- The article goes on to say that “The good news is that human logic or human power or human discipline are not enough to change ourselves or our world—we need God’s power!” Why is this good news for you?
- How would you answer these questions from the article: “What events have had a spiritual impact on you? What has caused you to renew your faith, or take another step closer to the Lord and another step toward overcoming a persistent sin?”
- The article ends with these words: “And in spite of any current weaknesses that linger on in our flesh, we must still preach the gospel by our lives—we can even use words if we have to. We are like the megaphone God uses to amplify his call to each person. But in the end, our witness is meant to point people to Jesus. He is the one who is transforming us, and he is the one who will penetrate their conscience and transform their lives as well.” What obstacles are there in your life that keep you from being a better witness to Jesus through your life and your words? What steps can you take to overcome them? What do you expect to happen as you take these steps?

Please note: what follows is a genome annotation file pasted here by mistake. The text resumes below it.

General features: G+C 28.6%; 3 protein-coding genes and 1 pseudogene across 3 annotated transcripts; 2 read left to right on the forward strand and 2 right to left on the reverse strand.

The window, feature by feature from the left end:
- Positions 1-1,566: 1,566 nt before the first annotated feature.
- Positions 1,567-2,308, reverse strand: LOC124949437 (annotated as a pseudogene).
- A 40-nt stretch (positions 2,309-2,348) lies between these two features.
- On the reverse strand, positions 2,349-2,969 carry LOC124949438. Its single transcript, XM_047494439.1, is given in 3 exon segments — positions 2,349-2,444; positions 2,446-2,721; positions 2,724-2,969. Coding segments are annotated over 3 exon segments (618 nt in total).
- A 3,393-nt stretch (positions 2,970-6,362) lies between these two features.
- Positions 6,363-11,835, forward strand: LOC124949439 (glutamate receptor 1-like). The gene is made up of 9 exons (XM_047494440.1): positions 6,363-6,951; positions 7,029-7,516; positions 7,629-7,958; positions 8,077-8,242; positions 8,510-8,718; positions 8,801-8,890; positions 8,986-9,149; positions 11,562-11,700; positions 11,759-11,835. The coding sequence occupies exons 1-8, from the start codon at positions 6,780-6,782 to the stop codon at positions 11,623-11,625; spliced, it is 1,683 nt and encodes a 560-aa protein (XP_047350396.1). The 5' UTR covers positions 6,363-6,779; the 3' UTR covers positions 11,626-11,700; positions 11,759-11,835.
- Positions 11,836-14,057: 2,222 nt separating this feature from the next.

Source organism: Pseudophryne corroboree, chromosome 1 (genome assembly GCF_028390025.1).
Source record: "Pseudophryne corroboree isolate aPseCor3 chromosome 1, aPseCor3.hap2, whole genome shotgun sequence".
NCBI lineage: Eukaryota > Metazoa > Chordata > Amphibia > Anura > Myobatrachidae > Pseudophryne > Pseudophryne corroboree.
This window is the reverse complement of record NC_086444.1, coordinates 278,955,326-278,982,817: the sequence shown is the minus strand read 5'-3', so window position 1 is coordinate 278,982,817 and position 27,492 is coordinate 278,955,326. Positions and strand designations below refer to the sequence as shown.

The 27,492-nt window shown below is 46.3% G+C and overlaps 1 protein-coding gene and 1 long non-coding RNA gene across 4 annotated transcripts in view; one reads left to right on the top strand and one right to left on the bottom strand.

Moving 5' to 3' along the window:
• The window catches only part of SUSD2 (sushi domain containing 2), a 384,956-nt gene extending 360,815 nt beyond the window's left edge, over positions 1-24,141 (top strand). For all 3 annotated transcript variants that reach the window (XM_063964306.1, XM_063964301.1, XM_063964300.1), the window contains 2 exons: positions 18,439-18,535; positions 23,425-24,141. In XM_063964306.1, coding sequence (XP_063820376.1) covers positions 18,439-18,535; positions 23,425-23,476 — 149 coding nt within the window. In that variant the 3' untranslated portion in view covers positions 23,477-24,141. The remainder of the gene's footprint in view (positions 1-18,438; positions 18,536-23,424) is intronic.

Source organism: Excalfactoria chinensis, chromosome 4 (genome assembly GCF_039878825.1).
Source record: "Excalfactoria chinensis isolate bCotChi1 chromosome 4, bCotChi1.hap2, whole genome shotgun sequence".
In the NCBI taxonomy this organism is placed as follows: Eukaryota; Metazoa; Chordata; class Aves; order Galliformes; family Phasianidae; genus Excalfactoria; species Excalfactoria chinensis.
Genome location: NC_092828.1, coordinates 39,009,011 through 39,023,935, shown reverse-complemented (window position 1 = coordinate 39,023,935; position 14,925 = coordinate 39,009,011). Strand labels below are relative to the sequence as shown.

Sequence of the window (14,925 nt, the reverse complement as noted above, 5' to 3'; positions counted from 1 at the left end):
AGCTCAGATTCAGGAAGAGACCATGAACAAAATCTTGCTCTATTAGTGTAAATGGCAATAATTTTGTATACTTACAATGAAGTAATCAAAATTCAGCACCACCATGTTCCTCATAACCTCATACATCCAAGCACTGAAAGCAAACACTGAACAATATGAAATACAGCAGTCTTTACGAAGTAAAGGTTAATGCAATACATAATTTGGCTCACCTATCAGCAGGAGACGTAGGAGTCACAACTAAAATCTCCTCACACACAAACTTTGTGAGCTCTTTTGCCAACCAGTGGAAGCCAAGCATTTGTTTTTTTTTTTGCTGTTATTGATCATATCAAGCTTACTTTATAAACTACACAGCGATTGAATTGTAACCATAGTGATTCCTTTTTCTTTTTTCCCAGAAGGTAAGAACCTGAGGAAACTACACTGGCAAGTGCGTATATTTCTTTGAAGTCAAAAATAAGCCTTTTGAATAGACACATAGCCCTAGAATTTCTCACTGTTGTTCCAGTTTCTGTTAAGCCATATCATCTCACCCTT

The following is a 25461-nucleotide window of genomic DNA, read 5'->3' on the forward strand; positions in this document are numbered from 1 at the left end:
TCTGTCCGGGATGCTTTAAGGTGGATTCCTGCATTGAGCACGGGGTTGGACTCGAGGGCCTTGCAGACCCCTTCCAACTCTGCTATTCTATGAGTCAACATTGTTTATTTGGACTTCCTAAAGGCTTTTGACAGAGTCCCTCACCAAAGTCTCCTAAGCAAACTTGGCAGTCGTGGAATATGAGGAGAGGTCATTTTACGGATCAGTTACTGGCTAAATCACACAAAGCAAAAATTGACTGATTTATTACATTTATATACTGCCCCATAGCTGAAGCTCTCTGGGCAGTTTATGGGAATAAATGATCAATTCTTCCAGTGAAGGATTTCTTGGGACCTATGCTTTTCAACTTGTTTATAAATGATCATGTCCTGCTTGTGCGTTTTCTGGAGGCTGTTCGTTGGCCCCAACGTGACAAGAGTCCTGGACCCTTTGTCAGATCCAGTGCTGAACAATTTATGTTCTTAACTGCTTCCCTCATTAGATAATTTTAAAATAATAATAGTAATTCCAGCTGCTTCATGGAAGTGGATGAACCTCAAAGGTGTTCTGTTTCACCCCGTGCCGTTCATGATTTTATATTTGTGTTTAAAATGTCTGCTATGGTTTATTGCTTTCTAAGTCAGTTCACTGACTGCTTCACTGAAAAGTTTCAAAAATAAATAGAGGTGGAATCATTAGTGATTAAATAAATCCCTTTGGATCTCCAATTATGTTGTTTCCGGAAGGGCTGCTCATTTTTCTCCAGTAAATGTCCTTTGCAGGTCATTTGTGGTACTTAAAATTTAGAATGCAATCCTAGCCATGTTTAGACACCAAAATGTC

- Take some time now to pray and ask the Lord for the grace you need to live a transformed life and be a witness to others for Jesus Christ. Use the prayer at the end of the article as the starting point.